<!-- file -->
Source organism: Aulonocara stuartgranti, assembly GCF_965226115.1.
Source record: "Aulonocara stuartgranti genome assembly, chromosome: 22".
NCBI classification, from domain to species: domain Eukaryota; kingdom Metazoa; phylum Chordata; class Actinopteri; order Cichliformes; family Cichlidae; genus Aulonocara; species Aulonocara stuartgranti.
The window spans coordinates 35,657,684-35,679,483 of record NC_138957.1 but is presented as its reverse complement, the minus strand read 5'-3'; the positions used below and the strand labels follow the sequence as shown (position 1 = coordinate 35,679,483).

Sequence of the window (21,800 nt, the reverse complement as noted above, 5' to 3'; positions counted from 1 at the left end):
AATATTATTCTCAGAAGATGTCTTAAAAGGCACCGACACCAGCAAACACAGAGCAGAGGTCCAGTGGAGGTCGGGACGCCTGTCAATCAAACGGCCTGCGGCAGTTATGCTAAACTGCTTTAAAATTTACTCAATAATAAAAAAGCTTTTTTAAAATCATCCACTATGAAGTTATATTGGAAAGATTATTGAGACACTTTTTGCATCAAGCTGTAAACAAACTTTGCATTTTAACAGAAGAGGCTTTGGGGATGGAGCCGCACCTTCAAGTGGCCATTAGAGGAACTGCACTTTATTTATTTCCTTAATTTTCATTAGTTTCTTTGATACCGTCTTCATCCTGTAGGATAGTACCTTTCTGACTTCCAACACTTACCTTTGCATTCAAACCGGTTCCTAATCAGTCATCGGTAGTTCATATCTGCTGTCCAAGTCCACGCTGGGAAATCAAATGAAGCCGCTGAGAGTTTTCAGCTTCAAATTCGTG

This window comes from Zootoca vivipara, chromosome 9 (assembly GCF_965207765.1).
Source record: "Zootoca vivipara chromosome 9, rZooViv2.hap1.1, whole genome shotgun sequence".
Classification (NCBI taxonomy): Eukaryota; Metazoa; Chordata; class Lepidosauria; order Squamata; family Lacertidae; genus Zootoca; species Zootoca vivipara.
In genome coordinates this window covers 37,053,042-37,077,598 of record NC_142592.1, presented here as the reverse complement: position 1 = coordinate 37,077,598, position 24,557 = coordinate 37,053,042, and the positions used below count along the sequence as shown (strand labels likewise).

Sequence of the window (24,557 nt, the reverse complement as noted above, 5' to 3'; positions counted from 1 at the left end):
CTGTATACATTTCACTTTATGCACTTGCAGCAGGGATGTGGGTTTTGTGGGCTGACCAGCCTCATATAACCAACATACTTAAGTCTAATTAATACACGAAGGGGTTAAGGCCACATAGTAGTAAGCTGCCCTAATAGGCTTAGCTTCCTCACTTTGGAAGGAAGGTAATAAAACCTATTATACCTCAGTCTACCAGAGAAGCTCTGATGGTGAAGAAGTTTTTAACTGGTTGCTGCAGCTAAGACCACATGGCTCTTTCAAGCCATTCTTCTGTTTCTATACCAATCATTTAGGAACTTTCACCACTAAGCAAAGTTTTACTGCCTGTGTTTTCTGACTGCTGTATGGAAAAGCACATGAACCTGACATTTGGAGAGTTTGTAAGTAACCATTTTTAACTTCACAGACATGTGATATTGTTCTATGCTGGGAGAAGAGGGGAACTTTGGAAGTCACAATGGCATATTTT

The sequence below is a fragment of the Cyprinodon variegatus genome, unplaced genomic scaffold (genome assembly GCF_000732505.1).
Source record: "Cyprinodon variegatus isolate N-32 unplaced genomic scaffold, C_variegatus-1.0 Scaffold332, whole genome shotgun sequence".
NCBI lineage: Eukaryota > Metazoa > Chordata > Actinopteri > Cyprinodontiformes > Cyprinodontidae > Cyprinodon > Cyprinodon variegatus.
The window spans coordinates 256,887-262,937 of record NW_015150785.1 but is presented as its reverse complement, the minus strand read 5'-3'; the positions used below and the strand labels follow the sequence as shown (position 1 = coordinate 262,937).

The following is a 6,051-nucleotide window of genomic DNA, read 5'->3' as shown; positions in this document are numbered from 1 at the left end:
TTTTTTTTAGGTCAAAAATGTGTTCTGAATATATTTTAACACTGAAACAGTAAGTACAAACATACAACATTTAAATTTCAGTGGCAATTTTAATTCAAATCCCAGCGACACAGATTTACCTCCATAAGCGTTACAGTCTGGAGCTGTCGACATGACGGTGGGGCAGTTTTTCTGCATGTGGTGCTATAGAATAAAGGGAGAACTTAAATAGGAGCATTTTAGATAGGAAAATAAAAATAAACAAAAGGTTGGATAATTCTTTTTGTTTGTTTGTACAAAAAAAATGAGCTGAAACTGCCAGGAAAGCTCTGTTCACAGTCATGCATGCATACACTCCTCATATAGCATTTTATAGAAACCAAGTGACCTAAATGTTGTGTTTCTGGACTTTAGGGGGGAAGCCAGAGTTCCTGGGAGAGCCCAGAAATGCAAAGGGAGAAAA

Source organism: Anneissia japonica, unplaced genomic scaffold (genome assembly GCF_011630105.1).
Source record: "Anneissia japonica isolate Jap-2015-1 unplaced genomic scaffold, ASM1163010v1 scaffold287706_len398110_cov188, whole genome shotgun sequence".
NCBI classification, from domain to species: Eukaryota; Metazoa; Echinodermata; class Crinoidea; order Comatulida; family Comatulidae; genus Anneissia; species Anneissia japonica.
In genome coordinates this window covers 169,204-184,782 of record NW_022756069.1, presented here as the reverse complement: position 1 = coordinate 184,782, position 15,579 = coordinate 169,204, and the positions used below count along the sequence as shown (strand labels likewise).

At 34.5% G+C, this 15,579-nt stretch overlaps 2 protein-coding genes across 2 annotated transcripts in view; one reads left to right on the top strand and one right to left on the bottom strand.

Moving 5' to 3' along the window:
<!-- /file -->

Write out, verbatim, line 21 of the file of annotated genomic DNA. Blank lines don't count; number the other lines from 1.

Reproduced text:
NCBI classification, from domain to species: Eukaryota; Metazoa; Echinodermata; class Crinoidea; order Comatulida; family Comatulidae; genus Anneissia; species Anneissia japonica.